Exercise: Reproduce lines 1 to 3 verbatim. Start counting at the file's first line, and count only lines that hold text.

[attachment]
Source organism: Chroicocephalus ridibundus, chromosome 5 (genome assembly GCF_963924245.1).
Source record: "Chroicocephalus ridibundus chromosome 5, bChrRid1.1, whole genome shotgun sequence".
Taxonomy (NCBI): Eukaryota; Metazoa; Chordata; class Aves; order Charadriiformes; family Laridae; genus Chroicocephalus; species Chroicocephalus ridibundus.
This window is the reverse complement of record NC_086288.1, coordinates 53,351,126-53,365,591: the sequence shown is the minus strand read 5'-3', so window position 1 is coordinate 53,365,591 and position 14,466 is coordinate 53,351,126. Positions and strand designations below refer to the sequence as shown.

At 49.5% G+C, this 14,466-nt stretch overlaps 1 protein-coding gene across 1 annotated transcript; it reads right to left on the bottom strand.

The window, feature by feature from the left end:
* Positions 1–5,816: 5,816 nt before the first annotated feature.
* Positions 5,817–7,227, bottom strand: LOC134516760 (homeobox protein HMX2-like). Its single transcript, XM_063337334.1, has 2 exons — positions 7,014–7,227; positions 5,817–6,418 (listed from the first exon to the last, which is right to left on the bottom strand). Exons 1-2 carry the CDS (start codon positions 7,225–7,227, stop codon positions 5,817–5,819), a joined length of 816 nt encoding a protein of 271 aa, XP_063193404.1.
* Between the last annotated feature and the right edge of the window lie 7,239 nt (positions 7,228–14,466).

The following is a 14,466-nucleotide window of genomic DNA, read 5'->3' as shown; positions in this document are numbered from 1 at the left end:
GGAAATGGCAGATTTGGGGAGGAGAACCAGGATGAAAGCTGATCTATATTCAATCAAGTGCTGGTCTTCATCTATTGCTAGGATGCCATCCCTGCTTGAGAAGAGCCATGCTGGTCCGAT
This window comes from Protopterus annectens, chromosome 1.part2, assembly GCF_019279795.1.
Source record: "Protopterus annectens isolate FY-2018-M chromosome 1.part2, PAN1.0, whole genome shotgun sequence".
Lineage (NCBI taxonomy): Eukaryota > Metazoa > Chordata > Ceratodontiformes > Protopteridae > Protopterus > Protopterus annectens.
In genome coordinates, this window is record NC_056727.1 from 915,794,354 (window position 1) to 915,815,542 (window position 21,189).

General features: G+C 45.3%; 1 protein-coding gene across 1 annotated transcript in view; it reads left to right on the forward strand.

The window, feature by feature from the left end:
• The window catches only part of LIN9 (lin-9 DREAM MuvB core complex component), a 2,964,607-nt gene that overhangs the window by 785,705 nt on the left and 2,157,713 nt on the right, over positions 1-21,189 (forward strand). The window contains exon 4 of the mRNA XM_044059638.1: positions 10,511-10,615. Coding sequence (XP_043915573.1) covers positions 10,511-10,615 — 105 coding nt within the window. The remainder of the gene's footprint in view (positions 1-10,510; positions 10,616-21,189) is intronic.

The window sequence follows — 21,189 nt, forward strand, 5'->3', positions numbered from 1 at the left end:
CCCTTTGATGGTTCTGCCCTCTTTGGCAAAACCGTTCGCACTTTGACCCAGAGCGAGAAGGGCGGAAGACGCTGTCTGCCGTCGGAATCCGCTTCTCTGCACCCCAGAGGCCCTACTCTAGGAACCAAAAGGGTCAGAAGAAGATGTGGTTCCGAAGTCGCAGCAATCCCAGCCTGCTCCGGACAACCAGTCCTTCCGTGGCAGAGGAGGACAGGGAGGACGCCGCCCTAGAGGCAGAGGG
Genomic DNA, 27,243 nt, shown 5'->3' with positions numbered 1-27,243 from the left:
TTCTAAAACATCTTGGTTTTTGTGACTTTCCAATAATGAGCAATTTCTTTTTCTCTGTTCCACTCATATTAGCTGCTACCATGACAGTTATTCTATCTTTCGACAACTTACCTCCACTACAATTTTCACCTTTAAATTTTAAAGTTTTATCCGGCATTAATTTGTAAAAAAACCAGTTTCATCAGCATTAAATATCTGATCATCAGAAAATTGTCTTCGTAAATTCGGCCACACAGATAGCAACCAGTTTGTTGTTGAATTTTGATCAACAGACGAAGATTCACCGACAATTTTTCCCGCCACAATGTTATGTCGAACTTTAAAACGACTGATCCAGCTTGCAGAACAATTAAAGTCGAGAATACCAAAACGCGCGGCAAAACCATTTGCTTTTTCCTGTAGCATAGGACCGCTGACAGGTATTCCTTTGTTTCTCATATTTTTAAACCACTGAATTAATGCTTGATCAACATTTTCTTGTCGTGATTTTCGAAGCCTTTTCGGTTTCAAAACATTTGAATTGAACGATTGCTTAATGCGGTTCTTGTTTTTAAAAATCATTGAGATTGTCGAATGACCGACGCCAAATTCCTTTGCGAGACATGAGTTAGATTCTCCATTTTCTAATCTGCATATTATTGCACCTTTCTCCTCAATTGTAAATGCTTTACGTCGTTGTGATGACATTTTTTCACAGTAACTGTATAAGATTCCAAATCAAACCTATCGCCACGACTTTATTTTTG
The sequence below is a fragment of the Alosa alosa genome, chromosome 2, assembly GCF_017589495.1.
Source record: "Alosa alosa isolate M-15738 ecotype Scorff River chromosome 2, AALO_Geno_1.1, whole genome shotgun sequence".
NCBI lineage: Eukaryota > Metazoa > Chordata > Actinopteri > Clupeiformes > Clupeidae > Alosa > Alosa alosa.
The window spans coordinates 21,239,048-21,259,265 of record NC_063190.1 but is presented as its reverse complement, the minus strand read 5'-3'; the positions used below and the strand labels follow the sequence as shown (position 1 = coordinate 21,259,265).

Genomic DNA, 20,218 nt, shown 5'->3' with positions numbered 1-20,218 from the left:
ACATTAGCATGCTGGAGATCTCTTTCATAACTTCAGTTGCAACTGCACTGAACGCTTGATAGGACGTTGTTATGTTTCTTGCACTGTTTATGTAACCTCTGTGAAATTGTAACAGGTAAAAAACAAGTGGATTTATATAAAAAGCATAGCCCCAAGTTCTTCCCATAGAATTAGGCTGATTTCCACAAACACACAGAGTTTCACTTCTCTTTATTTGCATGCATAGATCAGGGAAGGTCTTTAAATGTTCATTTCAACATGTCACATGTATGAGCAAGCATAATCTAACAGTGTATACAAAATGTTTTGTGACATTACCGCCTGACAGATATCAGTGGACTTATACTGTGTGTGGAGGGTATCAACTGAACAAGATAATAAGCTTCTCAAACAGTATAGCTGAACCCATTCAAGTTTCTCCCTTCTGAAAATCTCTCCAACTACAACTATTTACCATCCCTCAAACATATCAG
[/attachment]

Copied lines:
Source organism: Chroicocephalus ridibundus, chromosome 5 (genome assembly GCF_963924245.1).
Source record: "Chroicocephalus ridibundus chromosome 5, bChrRid1.1, whole genome shotgun sequence".
Taxonomy (NCBI): Eukaryota; Metazoa; Chordata; class Aves; order Charadriiformes; family Laridae; genus Chroicocephalus; species Chroicocephalus ridibundus.